Dividends make up 40 per cent of equity returns in Europe, says Allianz research

Dividends have made up 40 per cent of overall returns in European equities over the past 40 years, while dividend paying stocks show less volatility than other stocks, according to research from Allianz Global Investors.

On a global basis, dividends often yield higher than 10-year sovereign bonds, with European companies particularly generous dividend payers compared to their peers in the US.
For more than two years investors have received a substantially higher dividend yield for holding European equities than for bonds.
Joerg de Vries-Hippen, chief investment officer, European equities at Allianz Global, says: “Investors should continue to take a closer look at dividend paying companies. We’re still finding very attractive companies with reasonable valuations that offer an even higher dividend yield. If investors want to get real returns in times of financial repression they should start to see dividend paying stocks as a possible substitute ‘to earn the coupon’ they need. A focus on sustainable dividend payments has become a clear pattern on the CEO agenda of listed companies in Europe and it looks like the dividend theme is here to stay as it is a convincing way of gaining shareholder trust. This policy does require a lot of discipline, but the good news for investors is that you’d be hard pushed to find a better proxy for the robustness of a company’s earnings expectations than its dividend policy.”
The Allianz European Equity Dividend fund, managed by de Vries-Hippen and Neil Dwane, currently displays an average dividend yield of 5.0 per cent. 
As earnings blossomed following the 2008/2009 financial crisis, the distribution ratios of companies have declined considerably. In Europe, the ratio of paid dividends to earnings per share is currently around 55 per cent, which is moderate by historical comparison. For Dennis Nacken, the author of the study, this is a sign that there is further “scope for dividend hikes”. The study points out that dividend payments have a signal effect and are thoroughly monitored by market participants and any downside revision of dividend payments is worrying. In fact, dividend payments have been far less volatile than corporate earnings in real terms as data from the US since 1900 shows.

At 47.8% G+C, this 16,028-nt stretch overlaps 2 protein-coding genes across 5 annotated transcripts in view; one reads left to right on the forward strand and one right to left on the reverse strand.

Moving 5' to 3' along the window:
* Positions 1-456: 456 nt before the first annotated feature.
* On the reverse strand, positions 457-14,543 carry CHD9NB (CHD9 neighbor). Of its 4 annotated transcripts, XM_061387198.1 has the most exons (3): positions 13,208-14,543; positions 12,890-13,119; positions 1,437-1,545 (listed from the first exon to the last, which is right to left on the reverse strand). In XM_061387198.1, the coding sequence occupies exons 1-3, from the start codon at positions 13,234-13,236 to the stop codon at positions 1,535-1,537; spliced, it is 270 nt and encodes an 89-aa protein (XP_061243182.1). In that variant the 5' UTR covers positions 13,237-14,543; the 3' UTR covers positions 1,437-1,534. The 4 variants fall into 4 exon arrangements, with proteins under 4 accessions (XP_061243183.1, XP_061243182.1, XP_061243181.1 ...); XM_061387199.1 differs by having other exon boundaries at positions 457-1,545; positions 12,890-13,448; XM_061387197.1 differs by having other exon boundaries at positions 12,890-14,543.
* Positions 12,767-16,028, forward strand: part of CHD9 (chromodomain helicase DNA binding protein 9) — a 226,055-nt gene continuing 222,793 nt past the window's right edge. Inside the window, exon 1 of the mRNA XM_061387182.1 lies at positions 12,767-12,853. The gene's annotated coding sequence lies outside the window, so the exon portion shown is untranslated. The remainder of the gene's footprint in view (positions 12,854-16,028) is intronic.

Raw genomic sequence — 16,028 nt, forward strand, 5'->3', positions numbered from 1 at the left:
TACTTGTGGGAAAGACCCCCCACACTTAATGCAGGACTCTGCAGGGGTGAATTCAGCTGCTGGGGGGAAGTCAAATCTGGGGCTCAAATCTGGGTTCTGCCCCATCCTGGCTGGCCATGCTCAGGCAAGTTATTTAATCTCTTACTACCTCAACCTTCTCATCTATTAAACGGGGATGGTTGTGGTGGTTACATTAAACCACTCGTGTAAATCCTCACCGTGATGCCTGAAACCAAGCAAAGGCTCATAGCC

Focusing on high dividend payments alone, however, can be misleading, Nacken says: “It is the business model of a company, above all, that should shape expectations for sustainable earnings, in addition to a shareholder-friendly corporate policy. Factors such as market share, entry hurdles or the power to set prices all play an important role in this respect. If its business model works, a company can also offset the effects of inflation by raising its prices, which increases its profits and ultimately its dividends.”

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